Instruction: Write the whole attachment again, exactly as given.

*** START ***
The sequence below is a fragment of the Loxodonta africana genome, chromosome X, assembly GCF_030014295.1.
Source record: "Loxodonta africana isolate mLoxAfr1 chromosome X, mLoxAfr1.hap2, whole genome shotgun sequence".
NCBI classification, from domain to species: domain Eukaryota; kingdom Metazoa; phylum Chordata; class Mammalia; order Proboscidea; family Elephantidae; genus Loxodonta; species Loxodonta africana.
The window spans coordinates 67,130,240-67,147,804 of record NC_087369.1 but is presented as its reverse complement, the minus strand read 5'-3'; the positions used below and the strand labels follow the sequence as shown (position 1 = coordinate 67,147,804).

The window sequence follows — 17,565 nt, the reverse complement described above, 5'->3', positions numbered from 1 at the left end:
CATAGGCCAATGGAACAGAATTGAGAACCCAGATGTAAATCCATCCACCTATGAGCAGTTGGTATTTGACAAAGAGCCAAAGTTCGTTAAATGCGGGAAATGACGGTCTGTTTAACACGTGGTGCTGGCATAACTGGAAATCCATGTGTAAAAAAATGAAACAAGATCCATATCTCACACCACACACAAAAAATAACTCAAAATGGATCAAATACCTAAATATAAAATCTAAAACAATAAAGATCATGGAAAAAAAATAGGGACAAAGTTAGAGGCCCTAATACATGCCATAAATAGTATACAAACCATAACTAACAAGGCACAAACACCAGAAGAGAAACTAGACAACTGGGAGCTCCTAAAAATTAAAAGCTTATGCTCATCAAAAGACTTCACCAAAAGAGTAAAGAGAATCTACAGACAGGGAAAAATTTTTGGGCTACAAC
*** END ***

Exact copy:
The sequence below is a fragment of the Loxodonta africana genome, chromosome X, assembly GCF_030014295.1.
Source record: "Loxodonta africana isolate mLoxAfr1 chromosome X, mLoxAfr1.hap2, whole genome shotgun sequence".
NCBI classification, from domain to species: domain Eukaryota; kingdom Metazoa; phylum Chordata; class Mammalia; order Proboscidea; family Elephantidae; genus Loxodonta; species Loxodonta africana.
The window spans coordinates 67,130,240-67,147,804 of record NC_087369.1 but is presented as its reverse complement, the minus strand read 5'-3'; the positions used below and the strand labels follow the sequence as shown (position 1 = coordinate 67,147,804).

The window sequence follows — 17,565 nt, the reverse complement described above, 5'->3', positions numbered from 1 at the left end:
CATAGGCCAATGGAACAGAATTGAGAACCCAGATGTAAATCCATCCACCTATGAGCAGTTGGTATTTGACAAAGAGCCAAAGTTCGTTAAATGCGGGAAATGACGGTCTGTTTAACACGTGGTGCTGGCATAACTGGAAATCCATGTGTAAAAAAATGAAACAAGATCCATATCTCACACCACACACAAAAAATAACTCAAAATGGATCAAATACCTAAATATAAAATCTAAAACAATAAAGATCATGGAAAAAAAATAGGGACAAAGTTAGAGGCCCTAATACATGCCATAAATAGTATACAAACCATAACTAACAAGGCACAAACACCAGAAGAGAAACTAGACAACTGGGAGCTCCTAAAAATTAAAAGCTTATGCTCATCAAAAGACTTCACCAAAAGAGTAAAGAGAATCTACAGACAGGGAAAAATTTTTGGGCTACAAC